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The Bombay high court has stayed the release of the film, Black Friday, until the judgement in the 1993 bomb blasts case was delivered by the TADA court. Justice Hemant Gokhale gave this direction, while allowing a petition filed by a group of 1993 bomb blasts accused challenging the release of the film based on their case.
The judge restrained the producers from releasing the film or exhibiting it anywhere in the country until the TADA court delivers its judgement in the 1993 bomb blasts case.
Counsel for the producers Aspi Chenoy submitted that banning the film's release would amount to curbing freedom of expression, guaranteed by the Constitution.
"Curbing of freedom of expression can be done only in case of eminent and present danger. It can not be done on presumption of far-fetched arguments," Chenoy argued.
Some of the bomb blasts accused had moved the high court stating that the release of the film before the trial court judgement could prejudice the case.
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Counsel for the accused, P A Sebastian, read out excerpts from the script of the film which depicted the accused as 'terrorists and agents of ISI.' He said one of the accused, Mustafa Moosa Tarani, was shown in the film as planting bombs in scooters at Zaveri Bazar and at Worli in central Mumbai [Images].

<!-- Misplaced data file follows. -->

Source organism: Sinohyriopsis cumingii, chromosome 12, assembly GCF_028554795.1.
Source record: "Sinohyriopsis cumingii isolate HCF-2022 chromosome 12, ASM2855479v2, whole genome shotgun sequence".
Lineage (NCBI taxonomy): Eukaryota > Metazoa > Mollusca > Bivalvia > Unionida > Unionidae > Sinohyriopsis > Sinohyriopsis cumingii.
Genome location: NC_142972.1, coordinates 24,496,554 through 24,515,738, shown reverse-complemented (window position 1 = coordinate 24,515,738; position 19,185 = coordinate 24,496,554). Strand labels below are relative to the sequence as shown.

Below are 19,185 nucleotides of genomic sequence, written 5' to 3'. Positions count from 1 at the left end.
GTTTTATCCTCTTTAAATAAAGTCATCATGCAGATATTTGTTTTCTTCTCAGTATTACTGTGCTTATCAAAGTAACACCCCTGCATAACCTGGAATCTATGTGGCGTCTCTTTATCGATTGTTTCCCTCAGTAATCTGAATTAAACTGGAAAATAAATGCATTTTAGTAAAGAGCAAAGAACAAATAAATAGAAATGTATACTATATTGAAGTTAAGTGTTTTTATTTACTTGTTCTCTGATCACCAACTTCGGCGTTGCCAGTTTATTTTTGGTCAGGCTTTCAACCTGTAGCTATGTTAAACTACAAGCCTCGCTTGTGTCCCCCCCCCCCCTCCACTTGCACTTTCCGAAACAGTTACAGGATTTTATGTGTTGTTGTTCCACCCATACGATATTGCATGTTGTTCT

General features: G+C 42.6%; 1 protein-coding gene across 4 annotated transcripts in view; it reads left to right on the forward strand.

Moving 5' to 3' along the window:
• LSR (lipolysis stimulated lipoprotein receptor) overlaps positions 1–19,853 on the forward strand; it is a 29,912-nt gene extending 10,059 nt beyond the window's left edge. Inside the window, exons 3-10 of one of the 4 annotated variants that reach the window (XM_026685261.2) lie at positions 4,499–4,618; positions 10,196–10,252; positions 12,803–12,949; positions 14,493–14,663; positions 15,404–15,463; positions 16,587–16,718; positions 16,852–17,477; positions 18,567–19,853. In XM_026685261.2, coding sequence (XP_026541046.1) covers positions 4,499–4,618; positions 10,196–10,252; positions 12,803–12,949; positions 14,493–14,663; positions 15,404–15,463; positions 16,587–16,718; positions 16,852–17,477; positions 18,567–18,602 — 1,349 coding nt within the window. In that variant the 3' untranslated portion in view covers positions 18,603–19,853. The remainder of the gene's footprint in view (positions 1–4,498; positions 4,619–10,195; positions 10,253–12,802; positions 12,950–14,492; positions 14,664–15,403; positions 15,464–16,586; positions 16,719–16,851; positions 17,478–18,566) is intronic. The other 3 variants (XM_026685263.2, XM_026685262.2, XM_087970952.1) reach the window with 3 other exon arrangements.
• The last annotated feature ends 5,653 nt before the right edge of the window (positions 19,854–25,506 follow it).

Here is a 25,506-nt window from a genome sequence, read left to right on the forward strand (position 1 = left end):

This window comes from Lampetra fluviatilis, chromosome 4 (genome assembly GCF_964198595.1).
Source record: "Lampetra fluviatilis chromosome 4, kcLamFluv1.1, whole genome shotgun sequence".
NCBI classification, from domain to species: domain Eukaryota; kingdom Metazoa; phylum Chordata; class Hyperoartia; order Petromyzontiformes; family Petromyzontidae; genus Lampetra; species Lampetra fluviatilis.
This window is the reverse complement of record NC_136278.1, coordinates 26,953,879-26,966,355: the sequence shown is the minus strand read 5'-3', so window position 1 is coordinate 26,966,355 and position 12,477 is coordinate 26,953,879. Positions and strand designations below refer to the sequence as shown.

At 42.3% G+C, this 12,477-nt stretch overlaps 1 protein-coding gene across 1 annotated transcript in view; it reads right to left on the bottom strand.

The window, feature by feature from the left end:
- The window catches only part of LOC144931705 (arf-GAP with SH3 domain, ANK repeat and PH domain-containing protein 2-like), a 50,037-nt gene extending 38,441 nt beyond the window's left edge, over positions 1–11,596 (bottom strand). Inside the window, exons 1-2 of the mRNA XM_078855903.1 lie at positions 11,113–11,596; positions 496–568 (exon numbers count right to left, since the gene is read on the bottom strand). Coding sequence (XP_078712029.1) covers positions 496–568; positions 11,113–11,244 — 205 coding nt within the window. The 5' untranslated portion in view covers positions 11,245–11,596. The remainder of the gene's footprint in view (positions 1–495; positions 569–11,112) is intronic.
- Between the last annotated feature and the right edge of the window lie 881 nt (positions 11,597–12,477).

Meanwhile, director Anurag Kashyap is heartbroken at the news. "What do I say?" he asks. "I am too numb. At the same time, I'm angry. I don't know what to do. I'm just sitting in my room, starring at the ceiling. I will probably have to start my life from scratch again, write another film, find another producer and make another film."
He adds, "We will fight and the case will go on. But it will take me a while to come out of this. I am not sad, I'm confused. I made an honest film with a lot of integrity. Why me? I can't figure out."
Kashyap claims that he showed the film to the court twice.
He says, "I am writing stories for people. I don't know till when I will have to write. I want to make my own film. Obviously my dad cannot help me make another film so I have to find a producer to fund my film. But it's a very superstitious industry and everyone calls me a jinx. I have to fight that too. But sometimes, you feel tired of fighting all the time. I wish I could make films just like that, but I cannot."
Producer Arindam Mitra adds, "Whatever the law of this land lets us do, we will do to try and see that Black Friday releases at the earliest. We will appeal against the Mumbai judgement in the Supreme Court."
Inputs: Patcy N
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